Whoa! A little harsh about other efforts happening out there, no?
It’s true that as Grunberger says, nothing like this conference has been done before. But if you think about it, that’s rather surprising. Why haven’t the large national organizations of diabetes physicians gathered or spoken out on the issues of access and accuracy before, given that they’re such longstanding and key challenges to patient success? (rhetorical question)
And why is this effort so different?
“The overarching goal of this new gathering is a consensus of all relevant parties about the issues and potential solutions, but mainly to demonstrate to Congress that there is a way of getting action if you allow an objective airing of data-driven views by all stakeholders,” he said. “This is how the Diabetes Clinical Care Commission would work. The immediate offshoot will be Congressional briefings and visitations the day after the conference, acquainting Members with the highlights of the consensus and pushing to get more co-sponsors for the bill.”
We’re actually pretty excited about the new DTS Surveillance Program for Cleared Blood Glucose Monitors, an effort led by Dr. David Klonoff from the University of California San Francisco (UCSF) that’s been discussed for years but finally coming to fruition within the past year. This program aims to do the work that FDA practically and by law cannot — literally buy existing glucose meters and strips off store shelves, test them for accuracy, and then publish the results for the public and regulators to see. Abbott Diabetes Care is currently funding this, and DTS is already creating the groups that would head up activities planned to begin in 2015.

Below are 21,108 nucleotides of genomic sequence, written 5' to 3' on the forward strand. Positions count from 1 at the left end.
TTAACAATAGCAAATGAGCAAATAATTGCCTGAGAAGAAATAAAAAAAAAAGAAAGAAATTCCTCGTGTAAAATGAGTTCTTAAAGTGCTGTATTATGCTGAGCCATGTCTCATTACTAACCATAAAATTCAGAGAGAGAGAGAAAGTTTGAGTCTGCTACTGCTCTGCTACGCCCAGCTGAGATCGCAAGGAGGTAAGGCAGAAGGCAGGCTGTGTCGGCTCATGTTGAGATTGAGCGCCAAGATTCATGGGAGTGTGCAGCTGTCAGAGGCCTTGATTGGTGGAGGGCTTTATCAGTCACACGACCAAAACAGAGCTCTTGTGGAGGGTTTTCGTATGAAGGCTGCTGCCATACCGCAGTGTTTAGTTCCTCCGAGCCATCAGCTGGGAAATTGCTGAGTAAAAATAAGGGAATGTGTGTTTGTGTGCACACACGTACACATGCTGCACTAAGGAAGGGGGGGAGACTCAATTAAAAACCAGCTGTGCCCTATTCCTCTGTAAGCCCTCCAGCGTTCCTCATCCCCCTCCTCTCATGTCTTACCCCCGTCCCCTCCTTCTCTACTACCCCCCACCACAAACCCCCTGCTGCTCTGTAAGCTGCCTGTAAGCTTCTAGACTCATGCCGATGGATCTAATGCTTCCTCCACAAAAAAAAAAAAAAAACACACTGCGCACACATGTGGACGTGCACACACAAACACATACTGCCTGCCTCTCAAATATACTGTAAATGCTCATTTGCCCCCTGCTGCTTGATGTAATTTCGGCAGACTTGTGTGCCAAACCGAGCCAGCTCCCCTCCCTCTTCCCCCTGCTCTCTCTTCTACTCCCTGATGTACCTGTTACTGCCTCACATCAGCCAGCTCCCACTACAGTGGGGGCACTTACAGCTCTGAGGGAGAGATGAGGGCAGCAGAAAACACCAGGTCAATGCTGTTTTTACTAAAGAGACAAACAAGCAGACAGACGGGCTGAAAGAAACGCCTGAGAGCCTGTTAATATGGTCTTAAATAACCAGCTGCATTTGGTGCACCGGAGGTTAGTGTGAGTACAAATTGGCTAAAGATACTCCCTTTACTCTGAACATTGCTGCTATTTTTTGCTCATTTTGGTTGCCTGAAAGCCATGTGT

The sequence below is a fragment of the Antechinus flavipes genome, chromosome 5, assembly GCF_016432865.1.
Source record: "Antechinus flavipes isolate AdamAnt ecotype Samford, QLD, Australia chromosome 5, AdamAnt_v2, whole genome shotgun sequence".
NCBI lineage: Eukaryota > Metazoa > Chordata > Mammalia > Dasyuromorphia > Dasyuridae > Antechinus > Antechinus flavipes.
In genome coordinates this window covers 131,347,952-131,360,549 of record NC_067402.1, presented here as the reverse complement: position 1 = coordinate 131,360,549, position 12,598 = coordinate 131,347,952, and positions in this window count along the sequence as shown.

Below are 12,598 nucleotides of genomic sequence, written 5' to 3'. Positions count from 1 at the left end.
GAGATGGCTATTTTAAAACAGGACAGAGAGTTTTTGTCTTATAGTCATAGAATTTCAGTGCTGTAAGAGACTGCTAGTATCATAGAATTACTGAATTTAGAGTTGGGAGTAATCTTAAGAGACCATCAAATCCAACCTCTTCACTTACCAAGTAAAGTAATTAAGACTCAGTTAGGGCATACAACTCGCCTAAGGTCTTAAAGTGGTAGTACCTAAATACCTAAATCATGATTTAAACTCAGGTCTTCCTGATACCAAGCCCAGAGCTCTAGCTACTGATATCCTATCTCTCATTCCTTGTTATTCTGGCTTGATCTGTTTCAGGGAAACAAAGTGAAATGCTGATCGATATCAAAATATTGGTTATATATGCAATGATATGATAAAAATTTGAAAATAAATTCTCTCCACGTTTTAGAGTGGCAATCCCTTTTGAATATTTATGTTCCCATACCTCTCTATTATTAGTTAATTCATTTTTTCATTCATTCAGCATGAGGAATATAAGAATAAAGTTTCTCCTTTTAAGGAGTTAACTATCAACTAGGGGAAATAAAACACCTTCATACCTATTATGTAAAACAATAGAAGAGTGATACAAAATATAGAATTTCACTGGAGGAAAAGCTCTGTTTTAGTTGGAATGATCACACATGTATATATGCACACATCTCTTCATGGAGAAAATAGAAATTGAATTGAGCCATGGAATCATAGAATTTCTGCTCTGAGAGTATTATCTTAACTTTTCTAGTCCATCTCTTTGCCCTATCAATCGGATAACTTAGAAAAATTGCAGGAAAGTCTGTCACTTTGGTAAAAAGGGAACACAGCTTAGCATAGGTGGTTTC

We are very enthusiastic, especially knowing that as part of this effort, FDA is communicating with CMS behind-the-scenes about the bigger accuracy and coverage picture. And if this program has any legs, it could influence decision-makers to start looking at this data in determining which meters and strips to cover and offer through their much-debated competitive-bidding program.
But Grunberger isn’t so optimistic.
“Just a word of caution about the DTS efforts: even if it happens, any results won’t be available for at least a year and there is no guarantee that FDA will pay them any more attention than it has to date to the independent strip quality studies,” he tells us. “If you read the DTS press release, it does not state specifically that FDA supports that particular program since studies have not been formulated yet … (but) if any data are available by end of September, DTS has already been invited to present them at the conference.”
So, we can’t wait to see what appears on the agenda for this September gathering.
While the leaders of these efforts may quibble, from the patient’s perspective, we should at least be encouraged to see public discussions about these issues and some sort of effort to work together to make positive changes — right?
And hopefully, with the powerhouse doctor-groups AACE and ACE hitting Capitol Hill, some more of our elected-leaders will get behind the pending legislation to make diabetes care a bigger priority.